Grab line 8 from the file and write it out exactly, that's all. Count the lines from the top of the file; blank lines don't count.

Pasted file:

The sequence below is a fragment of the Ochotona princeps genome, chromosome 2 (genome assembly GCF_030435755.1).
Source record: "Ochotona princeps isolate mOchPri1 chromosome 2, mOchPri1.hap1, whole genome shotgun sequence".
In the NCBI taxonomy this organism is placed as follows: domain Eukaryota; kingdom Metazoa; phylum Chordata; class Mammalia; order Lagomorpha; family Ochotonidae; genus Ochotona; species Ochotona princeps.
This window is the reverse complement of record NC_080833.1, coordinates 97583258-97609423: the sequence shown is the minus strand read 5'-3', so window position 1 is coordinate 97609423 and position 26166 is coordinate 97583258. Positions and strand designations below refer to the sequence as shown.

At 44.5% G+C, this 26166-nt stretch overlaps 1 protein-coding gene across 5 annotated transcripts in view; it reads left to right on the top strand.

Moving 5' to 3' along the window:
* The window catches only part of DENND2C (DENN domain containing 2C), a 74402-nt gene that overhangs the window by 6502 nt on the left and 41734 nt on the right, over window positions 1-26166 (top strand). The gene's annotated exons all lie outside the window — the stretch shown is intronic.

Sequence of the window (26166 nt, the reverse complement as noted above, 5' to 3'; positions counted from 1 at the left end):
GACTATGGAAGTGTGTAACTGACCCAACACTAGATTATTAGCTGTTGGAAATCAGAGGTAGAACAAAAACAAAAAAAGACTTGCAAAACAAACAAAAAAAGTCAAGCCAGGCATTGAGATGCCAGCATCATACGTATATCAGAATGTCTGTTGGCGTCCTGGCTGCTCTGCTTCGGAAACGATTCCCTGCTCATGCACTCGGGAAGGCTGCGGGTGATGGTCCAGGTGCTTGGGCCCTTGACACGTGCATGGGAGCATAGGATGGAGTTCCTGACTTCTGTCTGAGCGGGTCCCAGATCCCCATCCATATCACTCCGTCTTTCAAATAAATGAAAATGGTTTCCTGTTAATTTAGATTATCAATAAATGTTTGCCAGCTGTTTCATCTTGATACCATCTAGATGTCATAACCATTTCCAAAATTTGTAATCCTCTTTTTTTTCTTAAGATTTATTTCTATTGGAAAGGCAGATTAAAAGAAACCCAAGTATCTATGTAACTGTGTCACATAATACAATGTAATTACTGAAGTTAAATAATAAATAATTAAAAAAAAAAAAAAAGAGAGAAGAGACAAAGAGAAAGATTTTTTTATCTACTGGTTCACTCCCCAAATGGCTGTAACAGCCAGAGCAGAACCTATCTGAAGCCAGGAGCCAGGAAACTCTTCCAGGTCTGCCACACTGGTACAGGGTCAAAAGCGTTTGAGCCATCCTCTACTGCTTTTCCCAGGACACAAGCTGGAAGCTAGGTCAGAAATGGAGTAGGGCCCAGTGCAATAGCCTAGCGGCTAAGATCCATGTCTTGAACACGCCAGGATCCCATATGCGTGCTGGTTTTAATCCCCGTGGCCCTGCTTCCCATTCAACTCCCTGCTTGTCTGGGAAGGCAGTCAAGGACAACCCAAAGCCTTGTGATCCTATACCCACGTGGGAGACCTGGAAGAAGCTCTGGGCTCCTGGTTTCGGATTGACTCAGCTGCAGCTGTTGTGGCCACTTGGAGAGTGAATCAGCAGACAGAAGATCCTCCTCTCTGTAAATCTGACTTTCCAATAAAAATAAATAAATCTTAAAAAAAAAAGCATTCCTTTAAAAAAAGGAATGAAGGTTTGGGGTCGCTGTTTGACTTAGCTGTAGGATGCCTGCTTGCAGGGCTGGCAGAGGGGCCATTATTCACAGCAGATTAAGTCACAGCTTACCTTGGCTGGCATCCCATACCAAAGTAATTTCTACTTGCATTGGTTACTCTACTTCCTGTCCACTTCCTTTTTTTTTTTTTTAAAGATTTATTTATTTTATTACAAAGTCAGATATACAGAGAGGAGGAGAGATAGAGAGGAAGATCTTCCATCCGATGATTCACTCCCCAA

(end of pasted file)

Sequence of the window (26166 nt, the reverse complement as noted above, 5' to 3'; positions counted from 1 at the left end):